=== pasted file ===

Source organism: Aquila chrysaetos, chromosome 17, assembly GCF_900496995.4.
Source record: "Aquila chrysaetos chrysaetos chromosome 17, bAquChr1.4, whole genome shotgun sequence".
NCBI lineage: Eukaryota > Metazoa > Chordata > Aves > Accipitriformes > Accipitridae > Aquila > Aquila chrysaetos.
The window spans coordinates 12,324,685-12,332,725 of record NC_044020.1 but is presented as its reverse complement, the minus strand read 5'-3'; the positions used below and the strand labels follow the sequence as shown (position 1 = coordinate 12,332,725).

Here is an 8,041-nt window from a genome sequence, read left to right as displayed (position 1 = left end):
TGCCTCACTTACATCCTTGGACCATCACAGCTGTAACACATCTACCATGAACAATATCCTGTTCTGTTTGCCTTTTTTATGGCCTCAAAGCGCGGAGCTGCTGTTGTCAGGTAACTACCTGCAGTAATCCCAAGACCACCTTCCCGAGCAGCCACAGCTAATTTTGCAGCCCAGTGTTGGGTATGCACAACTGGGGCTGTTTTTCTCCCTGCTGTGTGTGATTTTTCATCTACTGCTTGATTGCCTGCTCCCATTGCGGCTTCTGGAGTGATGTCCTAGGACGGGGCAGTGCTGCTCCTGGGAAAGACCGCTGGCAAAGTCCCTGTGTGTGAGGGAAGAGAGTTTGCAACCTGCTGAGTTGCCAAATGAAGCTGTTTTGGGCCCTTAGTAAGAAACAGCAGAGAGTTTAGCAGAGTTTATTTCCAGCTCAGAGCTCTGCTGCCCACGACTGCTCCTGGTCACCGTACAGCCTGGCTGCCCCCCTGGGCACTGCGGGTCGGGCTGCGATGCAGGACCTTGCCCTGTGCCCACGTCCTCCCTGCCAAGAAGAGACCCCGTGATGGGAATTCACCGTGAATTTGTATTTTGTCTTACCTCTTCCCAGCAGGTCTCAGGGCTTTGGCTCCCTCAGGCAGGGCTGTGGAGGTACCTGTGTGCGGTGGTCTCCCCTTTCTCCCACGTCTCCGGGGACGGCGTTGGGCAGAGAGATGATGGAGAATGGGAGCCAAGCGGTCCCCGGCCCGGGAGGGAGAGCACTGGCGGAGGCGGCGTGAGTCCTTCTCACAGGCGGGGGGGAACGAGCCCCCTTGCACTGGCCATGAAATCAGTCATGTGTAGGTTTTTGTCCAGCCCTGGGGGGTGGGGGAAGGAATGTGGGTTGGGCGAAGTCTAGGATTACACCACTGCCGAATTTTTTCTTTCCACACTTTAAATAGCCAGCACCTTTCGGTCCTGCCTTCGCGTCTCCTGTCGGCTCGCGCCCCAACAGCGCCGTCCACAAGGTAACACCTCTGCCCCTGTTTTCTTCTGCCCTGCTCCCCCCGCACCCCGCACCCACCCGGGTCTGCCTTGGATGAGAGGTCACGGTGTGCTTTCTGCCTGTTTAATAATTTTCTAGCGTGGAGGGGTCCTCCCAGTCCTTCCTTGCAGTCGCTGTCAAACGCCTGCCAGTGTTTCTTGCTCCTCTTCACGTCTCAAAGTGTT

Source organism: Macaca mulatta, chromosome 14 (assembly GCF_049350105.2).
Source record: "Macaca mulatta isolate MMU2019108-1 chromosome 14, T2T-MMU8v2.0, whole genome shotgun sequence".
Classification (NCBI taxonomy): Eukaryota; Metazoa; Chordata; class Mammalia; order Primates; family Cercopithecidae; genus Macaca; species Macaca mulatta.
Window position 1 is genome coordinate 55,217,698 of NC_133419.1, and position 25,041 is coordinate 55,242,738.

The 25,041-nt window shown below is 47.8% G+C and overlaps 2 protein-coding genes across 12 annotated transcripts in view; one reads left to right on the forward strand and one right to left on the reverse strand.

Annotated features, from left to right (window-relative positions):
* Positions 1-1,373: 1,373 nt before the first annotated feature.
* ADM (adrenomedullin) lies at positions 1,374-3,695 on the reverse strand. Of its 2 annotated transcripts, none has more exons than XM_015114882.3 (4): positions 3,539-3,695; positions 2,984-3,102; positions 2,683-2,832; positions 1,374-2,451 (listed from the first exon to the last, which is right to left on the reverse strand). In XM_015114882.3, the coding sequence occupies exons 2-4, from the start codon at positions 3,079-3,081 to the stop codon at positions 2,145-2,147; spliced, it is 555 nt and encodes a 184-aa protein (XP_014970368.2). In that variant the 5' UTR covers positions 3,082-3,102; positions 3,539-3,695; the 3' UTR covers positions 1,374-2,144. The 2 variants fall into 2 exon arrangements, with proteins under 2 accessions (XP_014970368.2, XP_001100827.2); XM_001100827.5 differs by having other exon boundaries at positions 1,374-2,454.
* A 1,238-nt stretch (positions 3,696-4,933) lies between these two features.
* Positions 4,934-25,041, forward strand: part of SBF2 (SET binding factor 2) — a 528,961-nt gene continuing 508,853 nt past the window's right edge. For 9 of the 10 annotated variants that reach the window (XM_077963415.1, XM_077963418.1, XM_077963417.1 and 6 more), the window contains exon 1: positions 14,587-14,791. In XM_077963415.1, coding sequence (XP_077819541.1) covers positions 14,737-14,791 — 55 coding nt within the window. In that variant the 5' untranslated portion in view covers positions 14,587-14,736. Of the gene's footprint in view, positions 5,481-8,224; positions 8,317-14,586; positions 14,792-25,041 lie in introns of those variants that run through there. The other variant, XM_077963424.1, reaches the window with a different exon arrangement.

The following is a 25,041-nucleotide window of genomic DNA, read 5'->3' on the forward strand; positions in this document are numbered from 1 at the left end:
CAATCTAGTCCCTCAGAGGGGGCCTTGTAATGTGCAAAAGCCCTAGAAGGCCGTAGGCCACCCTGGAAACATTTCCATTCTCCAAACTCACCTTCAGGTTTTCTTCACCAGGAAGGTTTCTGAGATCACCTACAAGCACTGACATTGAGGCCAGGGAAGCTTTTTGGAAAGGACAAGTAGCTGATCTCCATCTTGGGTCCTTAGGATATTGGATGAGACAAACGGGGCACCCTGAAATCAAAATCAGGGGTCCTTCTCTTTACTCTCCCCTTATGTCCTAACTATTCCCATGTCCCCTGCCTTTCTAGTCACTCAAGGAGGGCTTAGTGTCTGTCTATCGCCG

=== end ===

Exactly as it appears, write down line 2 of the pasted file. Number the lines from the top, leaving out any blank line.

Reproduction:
Source record: "Aquila chrysaetos chrysaetos chromosome 17, bAquChr1.4, whole genome shotgun sequence".